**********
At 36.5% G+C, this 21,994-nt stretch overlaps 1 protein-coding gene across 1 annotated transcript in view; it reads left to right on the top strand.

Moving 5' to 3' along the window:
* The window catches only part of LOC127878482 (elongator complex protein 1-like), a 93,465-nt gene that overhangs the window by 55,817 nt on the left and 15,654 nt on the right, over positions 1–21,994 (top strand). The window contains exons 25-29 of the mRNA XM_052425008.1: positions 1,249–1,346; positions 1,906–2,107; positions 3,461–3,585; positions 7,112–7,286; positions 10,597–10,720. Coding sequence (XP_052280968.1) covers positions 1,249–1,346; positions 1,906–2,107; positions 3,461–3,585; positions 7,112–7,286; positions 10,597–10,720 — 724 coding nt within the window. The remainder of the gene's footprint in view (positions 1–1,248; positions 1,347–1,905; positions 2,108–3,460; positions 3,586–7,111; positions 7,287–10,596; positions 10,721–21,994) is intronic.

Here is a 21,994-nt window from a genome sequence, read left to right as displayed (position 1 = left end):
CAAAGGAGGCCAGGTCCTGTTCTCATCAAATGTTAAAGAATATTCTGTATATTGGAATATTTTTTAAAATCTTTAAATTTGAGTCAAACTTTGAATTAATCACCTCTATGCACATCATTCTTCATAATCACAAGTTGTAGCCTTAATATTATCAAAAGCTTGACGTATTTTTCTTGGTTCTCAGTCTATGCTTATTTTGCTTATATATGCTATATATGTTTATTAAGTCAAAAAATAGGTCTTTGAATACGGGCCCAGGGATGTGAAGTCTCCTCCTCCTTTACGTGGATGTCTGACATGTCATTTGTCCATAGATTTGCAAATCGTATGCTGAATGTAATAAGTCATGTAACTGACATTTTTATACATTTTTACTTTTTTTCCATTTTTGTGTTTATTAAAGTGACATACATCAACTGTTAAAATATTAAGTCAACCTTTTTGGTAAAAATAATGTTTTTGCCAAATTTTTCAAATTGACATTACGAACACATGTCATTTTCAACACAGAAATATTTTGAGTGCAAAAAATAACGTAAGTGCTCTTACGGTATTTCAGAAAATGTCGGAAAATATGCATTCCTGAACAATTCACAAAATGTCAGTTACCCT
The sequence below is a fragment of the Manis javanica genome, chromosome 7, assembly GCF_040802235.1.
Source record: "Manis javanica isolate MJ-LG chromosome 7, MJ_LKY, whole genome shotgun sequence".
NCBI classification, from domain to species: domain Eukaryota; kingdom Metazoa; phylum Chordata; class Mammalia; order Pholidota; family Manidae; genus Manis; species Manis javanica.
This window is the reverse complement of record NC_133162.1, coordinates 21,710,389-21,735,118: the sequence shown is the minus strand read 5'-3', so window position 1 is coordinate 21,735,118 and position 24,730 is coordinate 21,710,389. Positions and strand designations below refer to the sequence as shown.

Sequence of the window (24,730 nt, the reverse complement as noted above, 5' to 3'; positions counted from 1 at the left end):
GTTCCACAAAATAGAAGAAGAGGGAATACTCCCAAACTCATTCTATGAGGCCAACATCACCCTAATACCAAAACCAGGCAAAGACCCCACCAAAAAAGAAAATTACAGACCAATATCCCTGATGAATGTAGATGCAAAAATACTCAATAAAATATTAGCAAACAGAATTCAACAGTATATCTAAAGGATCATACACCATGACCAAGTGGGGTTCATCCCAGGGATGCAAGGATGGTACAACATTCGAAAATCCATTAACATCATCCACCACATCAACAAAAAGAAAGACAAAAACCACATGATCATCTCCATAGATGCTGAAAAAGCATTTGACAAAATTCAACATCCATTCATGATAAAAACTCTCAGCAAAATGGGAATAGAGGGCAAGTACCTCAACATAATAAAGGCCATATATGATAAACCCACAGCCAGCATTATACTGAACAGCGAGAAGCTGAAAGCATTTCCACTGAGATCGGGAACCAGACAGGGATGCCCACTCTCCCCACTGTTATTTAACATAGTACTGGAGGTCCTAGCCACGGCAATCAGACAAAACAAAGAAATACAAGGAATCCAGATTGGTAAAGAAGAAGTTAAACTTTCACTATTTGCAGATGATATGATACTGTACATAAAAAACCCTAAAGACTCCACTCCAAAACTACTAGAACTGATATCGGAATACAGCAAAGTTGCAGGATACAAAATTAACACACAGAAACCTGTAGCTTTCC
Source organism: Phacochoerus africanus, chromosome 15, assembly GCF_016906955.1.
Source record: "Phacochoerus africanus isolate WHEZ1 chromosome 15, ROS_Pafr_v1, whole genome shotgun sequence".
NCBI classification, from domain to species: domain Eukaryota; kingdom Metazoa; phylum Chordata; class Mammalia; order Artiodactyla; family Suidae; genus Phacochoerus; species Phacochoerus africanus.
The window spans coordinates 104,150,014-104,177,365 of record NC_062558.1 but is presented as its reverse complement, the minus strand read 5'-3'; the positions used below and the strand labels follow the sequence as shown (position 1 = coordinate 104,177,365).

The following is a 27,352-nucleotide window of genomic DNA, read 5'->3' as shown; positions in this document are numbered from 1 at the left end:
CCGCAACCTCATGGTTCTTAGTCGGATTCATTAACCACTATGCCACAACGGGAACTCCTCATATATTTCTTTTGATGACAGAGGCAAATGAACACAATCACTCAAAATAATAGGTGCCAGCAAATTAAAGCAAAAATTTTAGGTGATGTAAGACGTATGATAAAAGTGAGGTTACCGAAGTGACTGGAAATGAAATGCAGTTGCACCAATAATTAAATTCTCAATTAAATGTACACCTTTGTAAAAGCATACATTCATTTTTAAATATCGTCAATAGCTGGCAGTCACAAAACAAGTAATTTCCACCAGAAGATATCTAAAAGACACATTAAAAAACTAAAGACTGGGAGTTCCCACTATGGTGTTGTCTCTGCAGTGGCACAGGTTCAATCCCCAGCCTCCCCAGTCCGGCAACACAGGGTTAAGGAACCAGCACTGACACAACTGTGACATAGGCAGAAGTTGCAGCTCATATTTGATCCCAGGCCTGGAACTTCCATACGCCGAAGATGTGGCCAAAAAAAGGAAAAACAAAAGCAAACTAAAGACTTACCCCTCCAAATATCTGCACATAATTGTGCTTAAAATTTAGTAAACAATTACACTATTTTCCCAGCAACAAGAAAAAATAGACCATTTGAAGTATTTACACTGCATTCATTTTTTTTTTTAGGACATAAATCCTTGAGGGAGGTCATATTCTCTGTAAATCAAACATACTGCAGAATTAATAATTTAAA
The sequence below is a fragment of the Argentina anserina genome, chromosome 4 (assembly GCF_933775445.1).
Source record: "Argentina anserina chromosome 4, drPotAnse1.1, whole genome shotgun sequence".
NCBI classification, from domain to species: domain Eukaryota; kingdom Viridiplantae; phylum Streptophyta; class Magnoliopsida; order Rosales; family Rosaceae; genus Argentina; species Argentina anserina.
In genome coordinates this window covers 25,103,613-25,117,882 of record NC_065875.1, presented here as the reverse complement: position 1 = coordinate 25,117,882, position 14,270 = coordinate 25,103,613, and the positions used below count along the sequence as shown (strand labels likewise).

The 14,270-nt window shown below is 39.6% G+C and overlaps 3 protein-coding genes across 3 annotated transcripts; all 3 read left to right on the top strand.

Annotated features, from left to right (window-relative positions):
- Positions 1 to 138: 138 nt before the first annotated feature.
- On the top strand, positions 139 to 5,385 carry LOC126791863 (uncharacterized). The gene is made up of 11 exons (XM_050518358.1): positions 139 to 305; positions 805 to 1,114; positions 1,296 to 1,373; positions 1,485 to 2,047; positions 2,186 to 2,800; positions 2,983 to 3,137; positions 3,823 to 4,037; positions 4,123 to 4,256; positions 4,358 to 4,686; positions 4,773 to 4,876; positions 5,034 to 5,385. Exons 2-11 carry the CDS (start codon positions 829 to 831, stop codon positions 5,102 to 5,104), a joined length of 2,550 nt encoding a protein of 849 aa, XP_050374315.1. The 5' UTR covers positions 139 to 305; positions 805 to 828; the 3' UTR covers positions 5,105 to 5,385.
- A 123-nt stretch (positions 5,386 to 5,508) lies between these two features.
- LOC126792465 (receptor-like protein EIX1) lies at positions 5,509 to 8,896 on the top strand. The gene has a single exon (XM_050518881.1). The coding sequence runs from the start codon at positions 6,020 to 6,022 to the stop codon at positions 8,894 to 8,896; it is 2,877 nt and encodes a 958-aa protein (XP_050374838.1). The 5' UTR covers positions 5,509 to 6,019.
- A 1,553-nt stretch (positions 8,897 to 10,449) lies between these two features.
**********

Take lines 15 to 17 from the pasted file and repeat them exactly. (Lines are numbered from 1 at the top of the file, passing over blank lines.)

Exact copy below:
The window spans coordinates 104,150,014-104,177,365 of record NC_062558.1 but is presented as its reverse complement, the minus strand read 5'-3'; the positions used below and the strand labels follow the sequence as shown (position 1 = coordinate 104,177,365).

The following is a 27,352-nucleotide window of genomic DNA, read 5'->3' as shown; positions in this document are numbered from 1 at the left end:
CCGCAACCTCATGGTTCTTAGTCGGATTCATTAACCACTATGCCACAACGGGAACTCCTCATATATTTCTTTTGATGACAGAGGCAAATGAACACAATCACTCAAAATAATAGGTGCCAGCAAATTAAAGCAAAAATTTTAGGTGATGTAAGACGTATGATAAAAGTGAGGTTACCGAAGTGACTGGAAATGAAATGCAGTTGCACCAATAATTAAATTCTCAATTAAATGTACACCTTTGTAAAAGCATACATTCATTTTTAAATATCGTCAATAGCTGGCAGTCACAAAACAAGTAATTTCCACCAGAAGATATCTAAAAGACACATTAAAAAACTAAAGACTGGGAGTTCCCACTATGGTGTTGTCTCTGCAGTGGCACAGGTTCAATCCCCAGCCTCCCCAGTCCGGCAACACAGGGTTAAGGAACCAGCACTGACACAACTGTGACATAGGCAGAAGTTGCAGCTCATATTTGATCCCAGGCCTGGAACTTCCATACGCCGAAGATGTGGCCAAAAAAAGGAAAAACAAAAGCAAACTAAAGACTTACCCCTCCAAATATCTGCACATAATTGTGCTTAAAATTTAGTAAACAATTACACTATTTTCCCAGCAACAAGAAAAAATAGACCATTTGAAGTATTTACACTGCATTCATTTTTTTTTTTAGGACATAAATCCTTGAGGGAGGTCATATTCTCTGTAAATCAAACATACTGCAGAATTAATAATTTAAA